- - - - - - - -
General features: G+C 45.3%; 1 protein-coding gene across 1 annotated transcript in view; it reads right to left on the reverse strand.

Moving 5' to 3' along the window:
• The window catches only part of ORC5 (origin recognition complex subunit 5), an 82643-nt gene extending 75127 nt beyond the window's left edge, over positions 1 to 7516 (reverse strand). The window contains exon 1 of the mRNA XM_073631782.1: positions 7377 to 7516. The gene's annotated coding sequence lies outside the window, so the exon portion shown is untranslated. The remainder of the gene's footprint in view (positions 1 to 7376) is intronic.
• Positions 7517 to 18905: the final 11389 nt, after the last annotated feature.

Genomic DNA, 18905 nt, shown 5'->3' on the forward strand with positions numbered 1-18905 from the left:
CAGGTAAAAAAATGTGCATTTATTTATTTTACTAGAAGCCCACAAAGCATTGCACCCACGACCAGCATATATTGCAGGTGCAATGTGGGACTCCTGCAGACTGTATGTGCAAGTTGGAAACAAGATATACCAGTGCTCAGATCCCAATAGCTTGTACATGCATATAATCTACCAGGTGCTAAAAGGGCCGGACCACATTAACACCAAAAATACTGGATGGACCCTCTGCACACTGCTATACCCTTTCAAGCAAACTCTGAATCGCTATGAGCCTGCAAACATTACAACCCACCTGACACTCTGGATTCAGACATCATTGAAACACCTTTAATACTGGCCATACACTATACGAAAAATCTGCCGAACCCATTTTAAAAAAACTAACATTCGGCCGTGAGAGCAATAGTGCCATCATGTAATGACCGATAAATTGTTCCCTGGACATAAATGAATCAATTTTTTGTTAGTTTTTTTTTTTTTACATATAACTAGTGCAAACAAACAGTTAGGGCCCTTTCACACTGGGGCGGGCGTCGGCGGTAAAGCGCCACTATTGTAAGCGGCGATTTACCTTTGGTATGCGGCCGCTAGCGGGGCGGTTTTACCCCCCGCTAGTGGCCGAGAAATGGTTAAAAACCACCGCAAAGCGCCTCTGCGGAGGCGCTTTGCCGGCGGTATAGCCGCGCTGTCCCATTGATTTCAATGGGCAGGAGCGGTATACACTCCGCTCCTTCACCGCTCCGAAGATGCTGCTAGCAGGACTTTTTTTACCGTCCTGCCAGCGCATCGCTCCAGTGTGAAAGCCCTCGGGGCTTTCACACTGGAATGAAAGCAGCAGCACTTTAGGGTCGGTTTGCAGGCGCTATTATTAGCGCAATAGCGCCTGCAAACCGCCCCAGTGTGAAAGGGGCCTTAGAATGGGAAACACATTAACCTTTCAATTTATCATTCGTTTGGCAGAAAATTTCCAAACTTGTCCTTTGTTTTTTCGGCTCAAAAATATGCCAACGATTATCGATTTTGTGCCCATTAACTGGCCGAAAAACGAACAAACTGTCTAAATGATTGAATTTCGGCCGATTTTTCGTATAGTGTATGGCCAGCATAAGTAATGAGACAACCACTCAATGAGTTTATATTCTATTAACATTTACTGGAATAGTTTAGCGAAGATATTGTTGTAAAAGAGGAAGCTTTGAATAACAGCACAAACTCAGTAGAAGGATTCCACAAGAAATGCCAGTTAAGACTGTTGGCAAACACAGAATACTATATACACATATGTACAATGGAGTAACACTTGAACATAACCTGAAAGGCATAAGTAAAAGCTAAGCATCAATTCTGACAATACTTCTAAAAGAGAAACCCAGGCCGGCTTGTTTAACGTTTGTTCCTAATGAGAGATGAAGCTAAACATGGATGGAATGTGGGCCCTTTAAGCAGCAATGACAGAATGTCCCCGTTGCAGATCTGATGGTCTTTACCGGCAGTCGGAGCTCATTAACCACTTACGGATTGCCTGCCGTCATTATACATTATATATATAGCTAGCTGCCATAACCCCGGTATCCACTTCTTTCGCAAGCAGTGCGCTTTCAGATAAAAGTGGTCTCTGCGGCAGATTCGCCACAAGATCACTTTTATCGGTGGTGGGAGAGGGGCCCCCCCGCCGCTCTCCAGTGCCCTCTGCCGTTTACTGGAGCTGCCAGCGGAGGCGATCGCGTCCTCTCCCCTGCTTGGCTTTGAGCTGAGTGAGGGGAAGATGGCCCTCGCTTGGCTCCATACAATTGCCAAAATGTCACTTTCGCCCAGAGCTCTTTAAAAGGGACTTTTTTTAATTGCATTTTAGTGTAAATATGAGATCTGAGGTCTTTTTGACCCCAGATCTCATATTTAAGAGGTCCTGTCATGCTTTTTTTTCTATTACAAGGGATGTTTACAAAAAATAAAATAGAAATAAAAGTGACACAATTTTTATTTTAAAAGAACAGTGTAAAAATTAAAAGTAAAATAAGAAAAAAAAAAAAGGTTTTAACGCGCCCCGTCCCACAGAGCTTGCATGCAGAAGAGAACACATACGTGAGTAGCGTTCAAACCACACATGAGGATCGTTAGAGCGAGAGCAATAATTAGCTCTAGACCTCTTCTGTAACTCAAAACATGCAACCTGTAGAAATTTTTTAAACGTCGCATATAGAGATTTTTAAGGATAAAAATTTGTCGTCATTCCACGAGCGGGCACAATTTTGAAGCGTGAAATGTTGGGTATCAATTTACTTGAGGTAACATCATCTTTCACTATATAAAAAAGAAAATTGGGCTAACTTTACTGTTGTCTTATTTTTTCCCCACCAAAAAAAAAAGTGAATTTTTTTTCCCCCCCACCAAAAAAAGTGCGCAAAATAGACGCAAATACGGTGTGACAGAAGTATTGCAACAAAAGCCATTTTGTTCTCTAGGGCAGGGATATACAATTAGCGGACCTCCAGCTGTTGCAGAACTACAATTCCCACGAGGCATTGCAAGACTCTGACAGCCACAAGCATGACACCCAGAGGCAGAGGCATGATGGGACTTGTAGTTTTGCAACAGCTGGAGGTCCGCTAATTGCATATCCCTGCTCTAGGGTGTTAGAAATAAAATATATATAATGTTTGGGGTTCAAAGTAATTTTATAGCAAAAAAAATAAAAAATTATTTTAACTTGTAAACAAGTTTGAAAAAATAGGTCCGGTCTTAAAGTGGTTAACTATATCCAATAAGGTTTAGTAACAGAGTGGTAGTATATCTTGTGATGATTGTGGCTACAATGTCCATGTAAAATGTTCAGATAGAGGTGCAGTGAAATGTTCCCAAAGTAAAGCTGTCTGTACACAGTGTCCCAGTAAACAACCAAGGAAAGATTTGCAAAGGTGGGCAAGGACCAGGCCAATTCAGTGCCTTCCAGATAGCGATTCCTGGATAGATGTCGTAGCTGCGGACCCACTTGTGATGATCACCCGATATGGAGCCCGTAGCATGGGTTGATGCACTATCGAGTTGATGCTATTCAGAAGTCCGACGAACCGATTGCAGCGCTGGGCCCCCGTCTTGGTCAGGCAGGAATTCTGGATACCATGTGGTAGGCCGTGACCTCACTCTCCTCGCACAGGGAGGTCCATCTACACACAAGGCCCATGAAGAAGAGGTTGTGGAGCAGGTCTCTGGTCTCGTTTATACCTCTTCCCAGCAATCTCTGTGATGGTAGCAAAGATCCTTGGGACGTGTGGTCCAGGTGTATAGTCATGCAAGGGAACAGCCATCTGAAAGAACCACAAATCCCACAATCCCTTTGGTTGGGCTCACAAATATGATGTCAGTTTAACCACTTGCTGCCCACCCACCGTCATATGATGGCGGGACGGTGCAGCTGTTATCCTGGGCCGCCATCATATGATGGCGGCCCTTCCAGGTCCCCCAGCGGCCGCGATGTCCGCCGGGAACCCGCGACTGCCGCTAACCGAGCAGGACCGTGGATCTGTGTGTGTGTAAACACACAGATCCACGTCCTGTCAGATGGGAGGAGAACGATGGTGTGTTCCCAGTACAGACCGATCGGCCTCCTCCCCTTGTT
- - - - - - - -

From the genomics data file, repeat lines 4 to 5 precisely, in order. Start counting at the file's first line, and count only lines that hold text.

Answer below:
• Positions 7517 to 18905: the final 11389 nt, after the last annotated feature.

Genomic DNA, 18905 nt, shown 5'->3' on the forward strand with positions numbered 1-18905 from the left: